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A cell-based computational model of early embryogenesis coupling mechanical behaviour and gene regulation

Overview of attention for article published in Nature Communications, January 2017
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About this Attention Score

  • In the top 25% of all research outputs scored by Altmetric
  • High Attention Score compared to outputs of the same age (83rd percentile)
  • Average Attention Score compared to outputs of the same age and source

Mentioned by

twitter
12 tweeters

Citations

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13 Dimensions

Readers on

mendeley
96 Mendeley
citeulike
1 CiteULike
Title
A cell-based computational model of early embryogenesis coupling mechanical behaviour and gene regulation
Published in
Nature Communications, January 2017
DOI 10.1038/ncomms13929
Pubmed ID
Authors

Julien Delile, Matthieu Herrmann, Nadine Peyriéras, René Doursat

Abstract

The study of multicellular development is grounded in two complementary domains: cell biomechanics, which examines how physical forces shape the embryo, and genetic regulation and molecular signalling, which concern how cells determine their states and behaviours. Integrating both sides into a unified framework is crucial to fully understand the self-organized dynamics of morphogenesis. Here we introduce MecaGen, an integrative modelling platform enabling the hypothesis-driven simulation of these dual processes via the coupling between mechanical and chemical variables. Our approach relies upon a minimal 'cell behaviour ontology' comprising mesenchymal and epithelial cells and their associated behaviours. MecaGen enables the specification and control of complex collective movements in 3D space through a biologically relevant gene regulatory network and parameter space exploration. Three case studies investigating pattern formation, epithelial differentiation and tissue tectonics in zebrafish early embryogenesis, the latter with quantitative comparison to live imaging data, demonstrate the validity and usefulness of our framework.

Twitter Demographics

The data shown below were collected from the profiles of 12 tweeters who shared this research output. Click here to find out more about how the information was compiled.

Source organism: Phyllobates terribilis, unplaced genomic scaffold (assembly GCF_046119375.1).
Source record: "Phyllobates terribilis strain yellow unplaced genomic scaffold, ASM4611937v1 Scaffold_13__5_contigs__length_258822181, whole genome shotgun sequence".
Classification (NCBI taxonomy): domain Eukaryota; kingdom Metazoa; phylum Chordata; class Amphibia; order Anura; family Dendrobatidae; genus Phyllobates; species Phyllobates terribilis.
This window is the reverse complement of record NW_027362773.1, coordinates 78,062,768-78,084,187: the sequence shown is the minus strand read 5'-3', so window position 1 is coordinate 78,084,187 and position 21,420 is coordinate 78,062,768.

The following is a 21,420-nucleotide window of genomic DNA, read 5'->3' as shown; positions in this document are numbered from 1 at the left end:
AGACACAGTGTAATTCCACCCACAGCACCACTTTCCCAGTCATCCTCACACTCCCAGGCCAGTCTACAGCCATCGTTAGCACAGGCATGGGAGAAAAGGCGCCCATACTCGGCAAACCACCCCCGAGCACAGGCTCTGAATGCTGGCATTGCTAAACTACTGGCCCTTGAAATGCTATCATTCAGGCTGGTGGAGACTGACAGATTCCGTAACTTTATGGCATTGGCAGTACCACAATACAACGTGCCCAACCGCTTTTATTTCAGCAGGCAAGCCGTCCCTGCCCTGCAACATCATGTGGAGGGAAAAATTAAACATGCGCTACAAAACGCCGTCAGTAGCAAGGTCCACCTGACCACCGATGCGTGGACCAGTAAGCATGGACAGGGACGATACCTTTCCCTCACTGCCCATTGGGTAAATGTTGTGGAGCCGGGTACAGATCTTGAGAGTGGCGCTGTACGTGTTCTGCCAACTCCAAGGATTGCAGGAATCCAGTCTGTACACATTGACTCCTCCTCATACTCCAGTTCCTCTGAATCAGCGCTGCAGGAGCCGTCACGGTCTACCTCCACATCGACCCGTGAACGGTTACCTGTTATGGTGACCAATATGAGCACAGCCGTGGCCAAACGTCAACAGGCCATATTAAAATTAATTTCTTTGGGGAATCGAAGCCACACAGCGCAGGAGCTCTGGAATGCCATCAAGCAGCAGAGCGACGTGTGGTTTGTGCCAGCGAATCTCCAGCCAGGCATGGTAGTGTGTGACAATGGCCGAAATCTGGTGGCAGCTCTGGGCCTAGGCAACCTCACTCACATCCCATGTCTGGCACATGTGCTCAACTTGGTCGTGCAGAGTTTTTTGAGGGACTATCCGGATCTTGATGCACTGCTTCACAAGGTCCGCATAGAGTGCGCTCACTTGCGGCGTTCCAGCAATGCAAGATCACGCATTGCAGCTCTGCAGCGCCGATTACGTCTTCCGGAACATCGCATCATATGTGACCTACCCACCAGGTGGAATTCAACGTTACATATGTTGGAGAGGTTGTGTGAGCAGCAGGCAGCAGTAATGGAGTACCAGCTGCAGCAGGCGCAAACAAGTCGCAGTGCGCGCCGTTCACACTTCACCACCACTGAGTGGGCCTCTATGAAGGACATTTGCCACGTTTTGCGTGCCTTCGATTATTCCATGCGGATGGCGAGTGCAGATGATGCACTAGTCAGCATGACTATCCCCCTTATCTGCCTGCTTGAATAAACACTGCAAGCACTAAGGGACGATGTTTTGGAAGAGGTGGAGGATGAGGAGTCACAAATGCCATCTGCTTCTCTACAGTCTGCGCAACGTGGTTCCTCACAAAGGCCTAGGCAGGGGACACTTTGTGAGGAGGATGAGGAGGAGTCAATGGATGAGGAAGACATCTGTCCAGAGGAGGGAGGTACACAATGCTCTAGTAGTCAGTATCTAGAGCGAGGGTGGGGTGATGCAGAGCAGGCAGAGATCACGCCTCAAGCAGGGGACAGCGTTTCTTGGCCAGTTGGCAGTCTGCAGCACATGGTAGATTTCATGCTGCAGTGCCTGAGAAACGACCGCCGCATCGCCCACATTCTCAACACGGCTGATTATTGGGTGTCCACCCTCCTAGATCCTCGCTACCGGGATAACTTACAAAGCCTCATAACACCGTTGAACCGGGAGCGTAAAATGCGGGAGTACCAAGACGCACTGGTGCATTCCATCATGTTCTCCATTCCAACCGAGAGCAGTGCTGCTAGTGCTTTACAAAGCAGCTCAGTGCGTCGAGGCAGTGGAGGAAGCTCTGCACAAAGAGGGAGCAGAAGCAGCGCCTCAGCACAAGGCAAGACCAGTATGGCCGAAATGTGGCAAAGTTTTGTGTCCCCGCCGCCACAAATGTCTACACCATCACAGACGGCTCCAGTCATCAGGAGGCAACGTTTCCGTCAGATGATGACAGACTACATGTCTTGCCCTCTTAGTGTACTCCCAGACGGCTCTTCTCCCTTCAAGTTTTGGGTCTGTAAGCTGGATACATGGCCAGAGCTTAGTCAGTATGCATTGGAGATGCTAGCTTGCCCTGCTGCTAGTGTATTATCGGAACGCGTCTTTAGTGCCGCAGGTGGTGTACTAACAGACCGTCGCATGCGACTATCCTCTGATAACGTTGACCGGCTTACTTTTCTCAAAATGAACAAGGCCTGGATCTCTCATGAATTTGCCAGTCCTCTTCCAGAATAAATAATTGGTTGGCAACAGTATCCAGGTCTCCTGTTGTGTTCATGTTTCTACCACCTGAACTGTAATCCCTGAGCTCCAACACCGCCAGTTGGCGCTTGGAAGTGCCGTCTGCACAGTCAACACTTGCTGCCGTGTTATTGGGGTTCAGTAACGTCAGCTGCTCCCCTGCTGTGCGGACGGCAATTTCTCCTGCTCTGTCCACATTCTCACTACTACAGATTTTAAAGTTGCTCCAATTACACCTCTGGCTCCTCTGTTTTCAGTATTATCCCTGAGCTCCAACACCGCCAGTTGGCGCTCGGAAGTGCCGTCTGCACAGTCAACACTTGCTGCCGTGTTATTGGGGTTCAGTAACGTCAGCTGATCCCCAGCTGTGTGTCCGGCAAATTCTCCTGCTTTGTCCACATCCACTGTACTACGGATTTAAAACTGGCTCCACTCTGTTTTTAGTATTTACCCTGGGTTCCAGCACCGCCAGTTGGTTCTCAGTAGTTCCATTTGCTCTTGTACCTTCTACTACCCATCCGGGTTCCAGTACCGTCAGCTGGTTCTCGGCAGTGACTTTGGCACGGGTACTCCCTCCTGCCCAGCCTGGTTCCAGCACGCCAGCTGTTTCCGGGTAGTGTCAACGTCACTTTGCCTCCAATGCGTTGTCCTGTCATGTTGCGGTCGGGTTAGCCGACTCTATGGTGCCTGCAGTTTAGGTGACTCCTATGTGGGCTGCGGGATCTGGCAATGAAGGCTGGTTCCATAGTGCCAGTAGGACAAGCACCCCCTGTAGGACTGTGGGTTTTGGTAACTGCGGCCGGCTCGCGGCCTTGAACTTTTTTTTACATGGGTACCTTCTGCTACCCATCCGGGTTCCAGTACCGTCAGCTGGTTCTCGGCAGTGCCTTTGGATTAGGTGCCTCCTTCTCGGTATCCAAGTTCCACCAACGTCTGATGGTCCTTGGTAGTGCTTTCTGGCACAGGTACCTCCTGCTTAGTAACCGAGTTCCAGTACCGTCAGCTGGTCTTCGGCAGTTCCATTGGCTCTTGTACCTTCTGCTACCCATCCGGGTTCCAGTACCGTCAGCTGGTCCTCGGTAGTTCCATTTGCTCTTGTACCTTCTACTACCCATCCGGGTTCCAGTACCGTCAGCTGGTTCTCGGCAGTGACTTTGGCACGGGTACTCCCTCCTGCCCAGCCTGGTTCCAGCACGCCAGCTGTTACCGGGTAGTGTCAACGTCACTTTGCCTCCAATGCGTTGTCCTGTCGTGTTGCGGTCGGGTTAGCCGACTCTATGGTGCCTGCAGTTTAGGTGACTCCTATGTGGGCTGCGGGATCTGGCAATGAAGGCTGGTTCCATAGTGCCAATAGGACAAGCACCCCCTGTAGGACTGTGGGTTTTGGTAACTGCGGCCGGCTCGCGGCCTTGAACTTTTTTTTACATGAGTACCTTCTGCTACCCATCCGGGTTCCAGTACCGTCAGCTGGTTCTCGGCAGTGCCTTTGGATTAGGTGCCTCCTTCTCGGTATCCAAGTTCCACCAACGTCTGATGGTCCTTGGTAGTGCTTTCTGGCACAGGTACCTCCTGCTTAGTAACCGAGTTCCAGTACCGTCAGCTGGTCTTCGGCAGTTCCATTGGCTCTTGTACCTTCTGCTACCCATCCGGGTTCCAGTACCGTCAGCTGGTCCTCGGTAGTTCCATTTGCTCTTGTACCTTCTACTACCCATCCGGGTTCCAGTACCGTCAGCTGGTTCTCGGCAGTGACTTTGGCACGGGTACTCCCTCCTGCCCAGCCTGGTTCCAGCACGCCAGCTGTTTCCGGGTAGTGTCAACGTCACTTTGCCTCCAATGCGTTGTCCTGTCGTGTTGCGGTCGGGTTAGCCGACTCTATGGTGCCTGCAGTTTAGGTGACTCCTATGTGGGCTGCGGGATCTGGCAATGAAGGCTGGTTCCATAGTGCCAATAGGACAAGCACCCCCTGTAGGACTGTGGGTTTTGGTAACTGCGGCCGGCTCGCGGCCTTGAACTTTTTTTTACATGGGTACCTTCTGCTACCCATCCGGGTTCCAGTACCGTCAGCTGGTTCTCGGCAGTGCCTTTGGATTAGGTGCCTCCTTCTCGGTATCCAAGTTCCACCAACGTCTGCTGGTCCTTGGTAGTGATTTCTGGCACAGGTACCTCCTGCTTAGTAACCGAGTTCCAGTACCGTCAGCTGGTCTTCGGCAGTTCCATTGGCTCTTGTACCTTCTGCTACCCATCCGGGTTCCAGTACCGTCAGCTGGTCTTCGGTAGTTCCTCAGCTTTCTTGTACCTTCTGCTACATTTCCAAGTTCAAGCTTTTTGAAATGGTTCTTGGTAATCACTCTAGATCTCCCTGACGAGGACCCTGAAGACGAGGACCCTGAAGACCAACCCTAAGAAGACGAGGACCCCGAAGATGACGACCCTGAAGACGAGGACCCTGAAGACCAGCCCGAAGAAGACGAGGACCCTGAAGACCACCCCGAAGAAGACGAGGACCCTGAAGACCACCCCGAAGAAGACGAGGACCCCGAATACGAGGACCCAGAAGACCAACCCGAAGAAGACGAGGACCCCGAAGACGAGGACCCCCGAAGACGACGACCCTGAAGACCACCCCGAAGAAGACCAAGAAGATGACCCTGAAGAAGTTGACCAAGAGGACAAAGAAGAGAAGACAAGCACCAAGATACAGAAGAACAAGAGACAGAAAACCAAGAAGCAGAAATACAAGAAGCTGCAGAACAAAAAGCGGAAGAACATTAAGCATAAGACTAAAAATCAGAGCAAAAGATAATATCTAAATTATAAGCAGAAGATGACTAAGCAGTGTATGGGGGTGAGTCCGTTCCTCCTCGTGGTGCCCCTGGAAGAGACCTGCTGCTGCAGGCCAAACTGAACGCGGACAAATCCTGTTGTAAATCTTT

Mendeley readers

The data shown below were compiled from readership statistics for 96 Mendeley readers of this research output. Click here to see the associated Mendeley record.

Geographical breakdown

Country Count As %
France 1 1%
Taiwan 1 1%
New Zealand 1 1%
Unknown 93 97%

Demographic breakdown

Readers by professional status Count As %
Student > Ph. D. Student 26 27%
Researcher 22 23%
Student > Master 11 11%
Student > Bachelor 9 9%
Unspecified 9 9%
Other 19 20%
Readers by discipline Count As %
Agricultural and Biological Sciences 27 28%
Biochemistry, Genetics and Molecular Biology 22 23%
Engineering 11 11%
Unspecified 7 7%
Computer Science 7 7%
Other 22 23%

Attention Score in Context

This research output has an Altmetric Attention Score of 10. This is our high-level measure of the quality and quantity of online attention that it has received. This Attention Score, as well as the ranking and number of research outputs shown below, was calculated when the research output was last mentioned on 01 May 2017.
All research outputs
#1,106,932
of 9,752,643 outputs
Outputs from Nature Communications
#8,756
of 16,409 outputs
Outputs of similar age
#52,233
of 317,252 outputs
Outputs of similar age from Nature Communications
#537
of 867 outputs
Altmetric has tracked 9,752,643 research outputs across all sources so far. Compared to these this one has done well and is in the 88th percentile: it's in the top 25% of all research outputs ever tracked by Altmetric.
So far Altmetric has tracked 16,409 research outputs from this source. They typically receive a lot more attention than average, with a mean Attention Score of 46.4. This one is in the 46th percentile – i.e., 46% of its peers scored the same or lower than it.
Older research outputs will score higher simply because they've had more time to accumulate mentions. To account for age we can compare this Altmetric Attention Score to the 317,252 tracked outputs that were published within six weeks on either side of this one in any source. This one has done well, scoring higher than 83% of its contemporaries.
We're also able to compare this research output to 867 others from the same source and published within six weeks on either side of this one. This one is in the 37th percentile – i.e., 37% of its contemporaries scored the same or lower than it.